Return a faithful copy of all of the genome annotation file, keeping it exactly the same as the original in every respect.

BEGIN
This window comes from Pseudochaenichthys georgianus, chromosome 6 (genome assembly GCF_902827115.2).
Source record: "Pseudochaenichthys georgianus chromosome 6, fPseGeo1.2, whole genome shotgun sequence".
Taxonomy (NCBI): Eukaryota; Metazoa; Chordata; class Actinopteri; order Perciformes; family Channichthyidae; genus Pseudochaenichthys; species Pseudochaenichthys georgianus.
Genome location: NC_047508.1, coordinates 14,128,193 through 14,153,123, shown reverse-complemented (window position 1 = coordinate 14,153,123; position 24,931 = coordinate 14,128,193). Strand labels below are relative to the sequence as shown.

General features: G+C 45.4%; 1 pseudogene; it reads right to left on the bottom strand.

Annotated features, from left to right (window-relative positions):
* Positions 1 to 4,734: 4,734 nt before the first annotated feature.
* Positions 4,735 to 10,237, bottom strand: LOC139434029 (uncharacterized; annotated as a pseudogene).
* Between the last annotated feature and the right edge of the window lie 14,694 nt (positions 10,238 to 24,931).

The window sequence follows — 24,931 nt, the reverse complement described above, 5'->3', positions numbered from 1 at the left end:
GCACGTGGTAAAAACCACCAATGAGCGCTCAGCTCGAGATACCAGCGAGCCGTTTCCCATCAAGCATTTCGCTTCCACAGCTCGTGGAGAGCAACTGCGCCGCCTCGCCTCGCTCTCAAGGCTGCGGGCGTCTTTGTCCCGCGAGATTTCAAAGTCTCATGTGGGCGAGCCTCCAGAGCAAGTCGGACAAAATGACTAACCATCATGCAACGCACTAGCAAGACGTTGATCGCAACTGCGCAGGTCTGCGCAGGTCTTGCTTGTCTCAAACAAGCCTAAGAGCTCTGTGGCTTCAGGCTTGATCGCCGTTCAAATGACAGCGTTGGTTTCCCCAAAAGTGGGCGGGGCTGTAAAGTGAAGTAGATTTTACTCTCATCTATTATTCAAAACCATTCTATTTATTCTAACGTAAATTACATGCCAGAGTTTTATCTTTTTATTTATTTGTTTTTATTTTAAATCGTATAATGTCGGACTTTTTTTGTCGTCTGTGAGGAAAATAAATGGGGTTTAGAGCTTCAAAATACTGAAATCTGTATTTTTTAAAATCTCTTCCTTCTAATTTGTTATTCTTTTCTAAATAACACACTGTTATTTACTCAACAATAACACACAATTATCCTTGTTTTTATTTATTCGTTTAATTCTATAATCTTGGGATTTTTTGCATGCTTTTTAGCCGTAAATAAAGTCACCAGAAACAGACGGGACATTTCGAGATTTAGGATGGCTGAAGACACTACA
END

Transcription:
This window comes from Pseudochaenichthys georgianus, chromosome 6 (genome assembly GCF_902827115.2).
Source record: "Pseudochaenichthys georgianus chromosome 6, fPseGeo1.2, whole genome shotgun sequence".
Taxonomy (NCBI): Eukaryota; Metazoa; Chordata; class Actinopteri; order Perciformes; family Channichthyidae; genus Pseudochaenichthys; species Pseudochaenichthys georgianus.
Genome location: NC_047508.1, coordinates 14,128,193 through 14,153,123, shown reverse-complemented (window position 1 = coordinate 14,153,123; position 24,931 = coordinate 14,128,193). Strand labels below are relative to the sequence as shown.

General features: G+C 45.4%; 1 pseudogene; it reads right to left on the bottom strand.

Annotated features, from left to right (window-relative positions):
* Positions 1 to 4,734: 4,734 nt before the first annotated feature.
* Positions 4,735 to 10,237, bottom strand: LOC139434029 (uncharacterized; annotated as a pseudogene).
* Between the last annotated feature and the right edge of the window lie 14,694 nt (positions 10,238 to 24,931).

The window sequence follows — 24,931 nt, the reverse complement described above, 5'->3', positions numbered from 1 at the left end:
GCACGTGGTAAAAACCACCAATGAGCGCTCAGCTCGAGATACCAGCGAGCCGTTTCCCATCAAGCATTTCGCTTCCACAGCTCGTGGAGAGCAACTGCGCCGCCTCGCCTCGCTCTCAAGGCTGCGGGCGTCTTTGTCCCGCGAGATTTCAAAGTCTCATGTGGGCGAGCCTCCAGAGCAAGTCGGACAAAATGACTAACCATCATGCAACGCACTAGCAAGACGTTGATCGCAACTGCGCAGGTCTGCGCAGGTCTTGCTTGTCTCAAACAAGCCTAAGAGCTCTGTGGCTTCAGGCTTGATCGCCGTTCAAATGACAGCGTTGGTTTCCCCAAAAGTGGGCGGGGCTGTAAAGTGAAGTAGATTTTACTCTCATCTATTATTCAAAACCATTCTATTTATTCTAACGTAAATTACATGCCAGAGTTTTATCTTTTTATTTATTTGTTTTTATTTTAAATCGTATAATGTCGGACTTTTTTTGTCGTCTGTGAGGAAAATAAATGGGGTTTAGAGCTTCAAAATACTGAAATCTGTATTTTTTAAAATCTCTTCCTTCTAATTTGTTATTCTTTTCTAAATAACACACTGTTATTTACTCAACAATAACACACAATTATCCTTGTTTTTATTTATTCGTTTAATTCTATAATCTTGGGATTTTTTGCATGCTTTTTAGCCGTAAATAAAGTCACCAGAAACAGACGGGACATTTCGAGATTTAGGATGGCTGAAGACACTACA